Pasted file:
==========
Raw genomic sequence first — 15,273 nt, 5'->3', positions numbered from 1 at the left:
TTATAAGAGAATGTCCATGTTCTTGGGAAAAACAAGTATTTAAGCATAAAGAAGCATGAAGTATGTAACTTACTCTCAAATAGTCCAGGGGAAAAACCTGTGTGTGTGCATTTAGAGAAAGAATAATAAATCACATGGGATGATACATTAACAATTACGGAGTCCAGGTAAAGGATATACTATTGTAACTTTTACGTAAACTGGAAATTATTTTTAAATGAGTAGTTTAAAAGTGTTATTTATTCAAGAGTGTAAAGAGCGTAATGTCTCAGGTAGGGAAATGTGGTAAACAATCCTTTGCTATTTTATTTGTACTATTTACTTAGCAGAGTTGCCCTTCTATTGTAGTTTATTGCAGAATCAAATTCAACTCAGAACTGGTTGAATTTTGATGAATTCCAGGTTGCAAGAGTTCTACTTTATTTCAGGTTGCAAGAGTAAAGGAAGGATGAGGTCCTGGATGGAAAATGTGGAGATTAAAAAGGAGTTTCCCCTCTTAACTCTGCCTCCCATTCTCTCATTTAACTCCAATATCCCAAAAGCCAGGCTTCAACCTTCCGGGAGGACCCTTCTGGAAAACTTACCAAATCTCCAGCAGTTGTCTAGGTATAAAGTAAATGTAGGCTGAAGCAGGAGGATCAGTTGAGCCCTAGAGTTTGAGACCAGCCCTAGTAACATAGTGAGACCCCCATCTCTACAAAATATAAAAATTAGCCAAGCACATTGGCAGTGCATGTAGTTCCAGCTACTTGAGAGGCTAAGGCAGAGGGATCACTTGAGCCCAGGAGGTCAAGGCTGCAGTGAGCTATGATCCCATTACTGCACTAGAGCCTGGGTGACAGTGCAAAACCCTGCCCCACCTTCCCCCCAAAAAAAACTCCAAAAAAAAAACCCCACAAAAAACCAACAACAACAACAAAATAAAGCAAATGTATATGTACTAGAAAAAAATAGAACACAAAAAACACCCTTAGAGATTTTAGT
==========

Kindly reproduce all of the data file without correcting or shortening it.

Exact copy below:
Raw genomic sequence first — 15,273 nt, 5'->3', positions numbered from 1 at the left:
TTATAAGAGAATGTCCATGTTCTTGGGAAAAACAAGTATTTAAGCATAAAGAAGCATGAAGTATGTAACTTACTCTCAAATAGTCCAGGGGAAAAACCTGTGTGTGTGCATTTAGAGAAAGAATAATAAATCACATGGGATGATACATTAACAATTACGGAGTCCAGGTAAAGGATATACTATTGTAACTTTTACGTAAACTGGAAATTATTTTTAAATGAGTAGTTTAAAAGTGTTATTTATTCAAGAGTGTAAAGAGCGTAATGTCTCAGGTAGGGAAATGTGGTAAACAATCCTTTGCTATTTTATTTGTACTATTTACTTAGCAGAGTTGCCCTTCTATTGTAGTTTATTGCAGAATCAAATTCAACTCAGAACTGGTTGAATTTTGATGAATTCCAGGTTGCAAGAGTTCTACTTTATTTCAGGTTGCAAGAGTAAAGGAAGGATGAGGTCCTGGATGGAAAATGTGGAGATTAAAAAGGAGTTTCCCCTCTTAACTCTGCCTCCCATTCTCTCATTTAACTCCAATATCCCAAAAGCCAGGCTTCAACCTTCCGGGAGGACCCTTCTGGAAAACTTACCAAATCTCCAGCAGTTGTCTAGGTATAAAGTAAATGTAGGCTGAAGCAGGAGGATCAGTTGAGCCCTAGAGTTTGAGACCAGCCCTAGTAACATAGTGAGACCCCCATCTCTACAAAATATAAAAATTAGCCAAGCACATTGGCAGTGCATGTAGTTCCAGCTACTTGAGAGGCTAAGGCAGAGGGATCACTTGAGCCCAGGAGGTCAAGGCTGCAGTGAGCTATGATCCCATTACTGCACTAGAGCCTGGGTGACAGTGCAAAACCCTGCCCCACCTTCCCCCCAAAAAAAACTCCAAAAAAAAAACCCCACAAAAAACCAACAACAACAACAAAATAAAGCAAATGTATATGTACTAGAAAAAAATAGAACACAAAAAACACCCTTAGAGATTTTAGT